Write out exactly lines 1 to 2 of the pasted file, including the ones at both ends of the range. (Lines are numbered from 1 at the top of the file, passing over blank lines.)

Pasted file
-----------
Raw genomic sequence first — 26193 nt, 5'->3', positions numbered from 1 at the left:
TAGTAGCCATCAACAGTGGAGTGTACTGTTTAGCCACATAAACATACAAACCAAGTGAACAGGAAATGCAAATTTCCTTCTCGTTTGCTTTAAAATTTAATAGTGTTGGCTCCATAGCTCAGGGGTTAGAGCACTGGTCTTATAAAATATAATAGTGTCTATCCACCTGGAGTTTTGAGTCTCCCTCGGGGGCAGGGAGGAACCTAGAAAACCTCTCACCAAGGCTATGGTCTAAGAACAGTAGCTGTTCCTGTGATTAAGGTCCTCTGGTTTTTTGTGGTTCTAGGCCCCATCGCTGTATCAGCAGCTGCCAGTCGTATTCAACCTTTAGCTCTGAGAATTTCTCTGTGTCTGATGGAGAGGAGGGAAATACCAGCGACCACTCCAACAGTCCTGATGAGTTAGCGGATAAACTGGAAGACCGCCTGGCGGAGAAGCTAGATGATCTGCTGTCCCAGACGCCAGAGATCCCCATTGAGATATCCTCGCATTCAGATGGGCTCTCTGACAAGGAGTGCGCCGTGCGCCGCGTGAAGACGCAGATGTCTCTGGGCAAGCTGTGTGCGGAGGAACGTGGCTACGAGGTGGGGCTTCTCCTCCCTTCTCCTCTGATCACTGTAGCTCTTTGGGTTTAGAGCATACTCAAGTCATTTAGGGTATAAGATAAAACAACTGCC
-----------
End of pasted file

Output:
Raw genomic sequence first — 26193 nt, 5'->3', positions numbered from 1 at the left:
TAGTAGCCATCAACAGTGGAGTGTACTGTTTAGCCACATAAACATACAAACCAAGTGAACAGGAAATGCAAATTTCCTTCTCGTTTGCTTTAAAATTTAATAGTGTTGGCTCCATAGCTCAGGGGTTAGAGCACTGGTCTTATAAAATATAATAGTGTCTATCCACCTGGAGTTTTGAGTCTCCCTCGGGGGCAGGGAGGAACCTAGAAAACCTCTCACCAAGGCTATGGTCTAAGAACAGTAGCTGTTCCTGTGATTAAGGTCCTCTGGTTTTTTGTGGTTCTAGGCCCCATCGCTGTATCAGCAGCTGCCAGTCGTATTCAACCTTTAGCTCTGAGAATTTCTCTGTGTCTGATGGAGAGGAGGGAAATACCAGCGACCACTCCAACAGTCCTGATGAGTTAGCGGATAAACTGGAAGACCGCCTGGCGGAGAAGCTAGATGATCTGCTGTCCCAGACGCCAGAGATCCCCATTGAGATATCCTCGCATTCAGATGGGCTCTCTGACAAGGAGTGCGCCGTGCGCCGCGTGAAGACGCAGATGTCTCTGGGCAAGCTGTGTGCGGAGGAACGTGGCTACGAGGTGGGGCTTCTCCTCCCTTCTCCTCTGATCACTGTAGCTCTTTGGGTTTAGAGCATACTCAAGTCATTTAGGGTATAAGATAAAACAACTGCC